Monday, February 12, 2007

Ladder Challenge Post Mortem

In general, the ladder challenge for me was a huge success. I had been stuck at .5/1 NL for a couple of years. I would beat .5/1NL pretty good, but get smacked around at 1/2 NL whenever I would try to make the move up. I needed this to force me to move up the stakes. If you take away the recent changes with Neteller that are making the games tougher, this challenge would have (and may still have) made 1/2 NL the lowest level that I play. I would highly recommend to anyone struggling to move up the ladder to give it a try.

A couple changes to the rules I would suggest are stating how many hands you will do the challenge for before starting. Something like 5000 hands or bust would be appropriate. Also, it should be clear that the ladder levels are guidelines. If the challenge says you are playing 3/6NL, and there are no games going at that level, or the only games are too tough, you should be allowed to play the next level down, so you can still play.

I made a few adjustments that helped make me become a winner at 1/2NL and potentially above that. These are not in order of importance.

1) Play with confidence.
I have done this a couple of times when doing challenges that I report on this blog. You cut some sessions short to "book a win" early in the challenge. This is not something that you want to get in the habit of, because it is a bad idea in general. However, when you are trying a new level or challenge, it is great for your confidence to start our strong. So early on, at 1/2NL I would quit when I had won "enough" for the day, and book the win. The next morning you wake up with the knowledge that your challenge is a success, your confidence grows, you play better, and you book some more wins. This can be huge when you try new higher stakes. If you take your first shot at 2/4 NL and during the session you were up $50 then down $50 you will have more confidence the next day if you would have quit up $50. The next morning you will wake up as a lifetime winner at 2/4NL, vs. a lifetime loser. This makes a huge difference in your confidence. I think this played a minor role in my success, and as I said above, it is really a bad habit, but you might consider it early in challenges.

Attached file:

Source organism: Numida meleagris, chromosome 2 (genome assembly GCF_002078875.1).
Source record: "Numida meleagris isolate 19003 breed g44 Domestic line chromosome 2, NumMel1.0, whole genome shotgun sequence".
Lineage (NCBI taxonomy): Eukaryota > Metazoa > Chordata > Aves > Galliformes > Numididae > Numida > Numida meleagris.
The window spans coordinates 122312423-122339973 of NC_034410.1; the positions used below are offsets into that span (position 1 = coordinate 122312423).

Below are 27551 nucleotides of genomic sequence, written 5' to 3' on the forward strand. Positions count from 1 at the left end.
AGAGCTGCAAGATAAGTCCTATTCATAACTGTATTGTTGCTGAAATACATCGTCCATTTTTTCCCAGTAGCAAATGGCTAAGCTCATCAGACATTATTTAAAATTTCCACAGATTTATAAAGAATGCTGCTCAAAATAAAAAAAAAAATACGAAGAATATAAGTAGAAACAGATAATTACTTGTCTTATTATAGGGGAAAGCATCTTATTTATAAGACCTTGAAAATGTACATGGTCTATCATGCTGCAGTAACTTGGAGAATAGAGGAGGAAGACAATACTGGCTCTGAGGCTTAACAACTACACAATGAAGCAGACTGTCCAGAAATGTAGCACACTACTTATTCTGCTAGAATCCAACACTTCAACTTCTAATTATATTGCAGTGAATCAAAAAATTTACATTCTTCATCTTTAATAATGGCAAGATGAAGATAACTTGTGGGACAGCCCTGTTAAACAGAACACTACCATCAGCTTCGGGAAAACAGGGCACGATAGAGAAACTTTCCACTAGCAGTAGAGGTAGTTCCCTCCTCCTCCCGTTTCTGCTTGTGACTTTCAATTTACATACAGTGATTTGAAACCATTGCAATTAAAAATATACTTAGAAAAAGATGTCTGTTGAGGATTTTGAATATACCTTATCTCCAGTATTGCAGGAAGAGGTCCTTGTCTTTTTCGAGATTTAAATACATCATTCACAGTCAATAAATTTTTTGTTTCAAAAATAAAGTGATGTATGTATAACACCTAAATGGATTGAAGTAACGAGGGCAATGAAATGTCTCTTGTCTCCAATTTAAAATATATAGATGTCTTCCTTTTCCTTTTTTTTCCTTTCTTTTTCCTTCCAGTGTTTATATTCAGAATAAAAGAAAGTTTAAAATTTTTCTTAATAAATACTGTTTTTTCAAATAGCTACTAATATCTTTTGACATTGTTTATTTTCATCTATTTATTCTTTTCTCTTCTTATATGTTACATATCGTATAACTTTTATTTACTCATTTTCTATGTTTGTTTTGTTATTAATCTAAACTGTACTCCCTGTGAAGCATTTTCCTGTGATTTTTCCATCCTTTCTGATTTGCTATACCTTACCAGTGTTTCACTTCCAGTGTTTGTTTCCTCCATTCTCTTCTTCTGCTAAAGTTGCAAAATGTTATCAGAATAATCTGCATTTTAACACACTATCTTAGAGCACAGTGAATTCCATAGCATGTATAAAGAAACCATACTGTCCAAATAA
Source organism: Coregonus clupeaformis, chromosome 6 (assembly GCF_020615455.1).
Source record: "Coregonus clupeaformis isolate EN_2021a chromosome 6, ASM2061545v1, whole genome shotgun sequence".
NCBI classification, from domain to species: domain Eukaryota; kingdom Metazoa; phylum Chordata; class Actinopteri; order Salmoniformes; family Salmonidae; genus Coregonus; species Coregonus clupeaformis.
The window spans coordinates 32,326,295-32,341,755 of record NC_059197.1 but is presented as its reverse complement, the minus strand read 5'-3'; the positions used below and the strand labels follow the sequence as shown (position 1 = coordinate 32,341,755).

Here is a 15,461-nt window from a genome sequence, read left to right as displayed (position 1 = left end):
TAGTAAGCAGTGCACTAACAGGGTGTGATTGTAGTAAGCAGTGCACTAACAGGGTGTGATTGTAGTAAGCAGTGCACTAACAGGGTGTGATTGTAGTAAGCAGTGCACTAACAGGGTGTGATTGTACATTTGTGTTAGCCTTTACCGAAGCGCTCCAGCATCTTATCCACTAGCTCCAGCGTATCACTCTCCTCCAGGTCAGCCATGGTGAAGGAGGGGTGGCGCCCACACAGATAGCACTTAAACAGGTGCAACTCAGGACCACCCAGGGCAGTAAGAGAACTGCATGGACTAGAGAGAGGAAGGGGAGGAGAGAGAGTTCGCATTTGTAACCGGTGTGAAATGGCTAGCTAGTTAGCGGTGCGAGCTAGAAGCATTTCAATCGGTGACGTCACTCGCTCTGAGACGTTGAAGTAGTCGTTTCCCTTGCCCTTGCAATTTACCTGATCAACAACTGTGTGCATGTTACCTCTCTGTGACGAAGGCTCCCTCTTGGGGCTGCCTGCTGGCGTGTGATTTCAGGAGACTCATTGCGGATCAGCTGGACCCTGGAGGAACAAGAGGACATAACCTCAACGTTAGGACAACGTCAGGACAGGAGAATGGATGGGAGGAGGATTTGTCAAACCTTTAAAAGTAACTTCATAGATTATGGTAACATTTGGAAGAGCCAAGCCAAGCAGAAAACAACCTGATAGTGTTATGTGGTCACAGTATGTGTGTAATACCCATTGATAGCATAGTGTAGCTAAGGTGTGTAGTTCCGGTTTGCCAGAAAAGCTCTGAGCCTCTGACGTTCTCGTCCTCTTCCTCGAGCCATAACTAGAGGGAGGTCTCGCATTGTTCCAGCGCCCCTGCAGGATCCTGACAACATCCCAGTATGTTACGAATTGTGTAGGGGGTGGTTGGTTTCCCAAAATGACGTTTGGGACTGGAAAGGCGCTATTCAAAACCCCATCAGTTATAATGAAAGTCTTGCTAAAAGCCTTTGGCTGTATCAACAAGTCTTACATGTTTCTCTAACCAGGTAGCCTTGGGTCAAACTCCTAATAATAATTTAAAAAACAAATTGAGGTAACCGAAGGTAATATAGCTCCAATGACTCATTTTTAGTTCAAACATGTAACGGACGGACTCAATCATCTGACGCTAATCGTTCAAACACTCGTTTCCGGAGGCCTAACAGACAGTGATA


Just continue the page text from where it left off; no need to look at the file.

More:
2) Play only when you want to and are ready to play
Only play when you are at your best. Make sure you are rested, alert, and free from distractions before sitting down for a session. Don't play drunk, or tired. Don't play when you don't feel like playing. It is a bad idea to force the hand count up to make some arbitrary progress when you don't feel like it. I averaged a paltry 4 hours a week playing during the challenge, because I would only play when I was at my best.

3) Reduce the number of tables that you play.
I have been multitabling for years. I am pretty comfortable running 4 at a time, and sometimes run 6 at a time. For the challenge, I limited this to 3 at a time max, and less when trying a new level initially. The few extra seconds you get to make decisions, and watch the tables makes a pretty big difference. At the lower levels, ABC will get it done, and decisions can be near automatic. At the higher levels, this stops working as well, and you will need to be more thoughtful in your decisions. 1/2 NL is where ABC poker starts to break down IMO.

4) Table Selection, Table Selection, Table Selection
This I think was the biggest key. Though I always practiced table selection, I was always pretty loose about it with the idea on getting on 4-6 tables pretty quickly. For the challenge I made it a point to be strict with table selection. Good table selection will put you on tables with players that are worse than you (at almost any level), and that is where you make the money. I honestly think a solid .50/1 NL player could beat 2/4 NL making no adjustments other than solid table selection. For me table selection revolves around three key concepts.

a) I want a loose (30% or more of flops) full 9-player ring with no open seats.

b) I want the mix of full stacks to short stacks to be weighted towards the shorties. My rule of thumb is no more than three full stacks (or near full) at a table. With this mix there will be plenty of bad players to take money from, though you will have to double through the better players that have you covered from time to time. In a cash game if you are good, you buy-in for the full amount and reload if you get low. The bad players are easy to spot because the start with a small stack or let it run low. Take advantage.

c) High average pot size.
With large pots you know some people are getting out of line at the table and overplaying top pair and other hands. These tables are easy to beat.


At 8:54 AM, Blogger NewinNov said...

Nice post.


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